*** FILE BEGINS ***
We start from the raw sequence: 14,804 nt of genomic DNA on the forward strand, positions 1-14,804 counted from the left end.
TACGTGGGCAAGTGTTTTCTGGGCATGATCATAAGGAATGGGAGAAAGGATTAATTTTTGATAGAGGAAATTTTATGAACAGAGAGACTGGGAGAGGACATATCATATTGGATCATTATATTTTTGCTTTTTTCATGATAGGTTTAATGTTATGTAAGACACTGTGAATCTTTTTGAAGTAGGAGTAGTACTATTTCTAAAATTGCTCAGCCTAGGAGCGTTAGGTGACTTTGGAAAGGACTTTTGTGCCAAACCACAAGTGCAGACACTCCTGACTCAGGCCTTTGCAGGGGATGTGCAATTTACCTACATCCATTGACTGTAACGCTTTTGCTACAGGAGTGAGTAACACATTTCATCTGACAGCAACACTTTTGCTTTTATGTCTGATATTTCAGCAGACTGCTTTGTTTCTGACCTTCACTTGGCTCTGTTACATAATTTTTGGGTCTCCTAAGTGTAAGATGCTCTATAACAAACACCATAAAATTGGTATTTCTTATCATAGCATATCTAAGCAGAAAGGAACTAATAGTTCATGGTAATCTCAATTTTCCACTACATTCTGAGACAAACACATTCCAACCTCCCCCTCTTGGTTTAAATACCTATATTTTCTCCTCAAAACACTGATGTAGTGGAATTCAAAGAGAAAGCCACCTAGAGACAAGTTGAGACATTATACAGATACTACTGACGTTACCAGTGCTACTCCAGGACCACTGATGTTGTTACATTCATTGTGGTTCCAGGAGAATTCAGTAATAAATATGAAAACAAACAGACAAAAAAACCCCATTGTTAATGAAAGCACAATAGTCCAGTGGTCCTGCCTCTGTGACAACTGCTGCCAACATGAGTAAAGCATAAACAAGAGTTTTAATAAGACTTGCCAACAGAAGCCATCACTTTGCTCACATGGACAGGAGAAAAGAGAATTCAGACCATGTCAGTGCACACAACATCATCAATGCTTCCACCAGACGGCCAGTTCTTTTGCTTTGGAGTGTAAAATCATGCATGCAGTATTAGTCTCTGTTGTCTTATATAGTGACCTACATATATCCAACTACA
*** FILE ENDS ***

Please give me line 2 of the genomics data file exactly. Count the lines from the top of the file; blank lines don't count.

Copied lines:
TACGTGGGCAAGTGTTTTCTGGGCATGATCATAAGGAATGGGAGAAAGGATTAATTTTTGATAGAGGAAATTTTATGAACAGAGAGACTGGGAGAGGACATATCATATTGGATCATTATATTTTTGCTTTTTTCATGATAGGTTTAATGTTATGTAAGACACTGTGAATCTTTTTGAAGTAGGAGTAGTACTATTTCTAAAATTGCTCAGCCTAGGAGCGTTAGGTGACTTTGGAAAGGACTTTTGTGCCAAACCACAAGTGCAGACACTCCTGACTCAGGCCTTTGCAGGGGATGTGCAATTTACCTACATCCATTGACTGTAACGCTTTTGCTACAGGAGTGAGTAACACATTTCATCTGACAGCAACACTTTTGCTTTTATGTCTGATATTTCAGCAGACTGCTTTGTTTCTGACCTTCACTTGGCTCTGTTACATAATTTTTGGGTCTCCTAAGTGTAAGATGCTCTATAACAAACACCATAAAATTGGTATTTCTTATCATAGCATATCTAAGCAGAAAGGAACTAATAGTTCATGGTAATCTCAATTTTCCACTACATTCTGAGACAAACACATTCCAACCTCCCCCTCTTGGTTTAAATACCTATATTTTCTCCTCAAAACACTGATGTAGTGGAATTCAAAGAGAAAGCCACCTAGAGACAAGTTGAGACATTATACAGATACTACTGACGTTACCAGTGCTACTCCAGGACCACTGATGTTGTTACATTCATTGTGGTTCCAGGAGAATTCAGTAATAAATATGAAAACAAACAGACAAAAAAACCCCATTGTTAATGAAAGCACAATAGTCCAGTGGTCCTGCCTCTGTGACAACTGCTGCCAACATGAGTAAAGCATAAACAAGAGTTTTAATAAGACTTGCCAACAGAAGCCATCACTTTGCTCACATGGACAGGAGAAAAGAGAATTCAGACCATGTCAGTGCACACAACATCATCAATGCTTCCACCAGACGGCCAGTTCTTTTGCTTTGGAGTGTAAAATCATGCATGCAGTATTAGTCTCTGTTGTCTTATATAGTGACCTACATATATCCAACTACA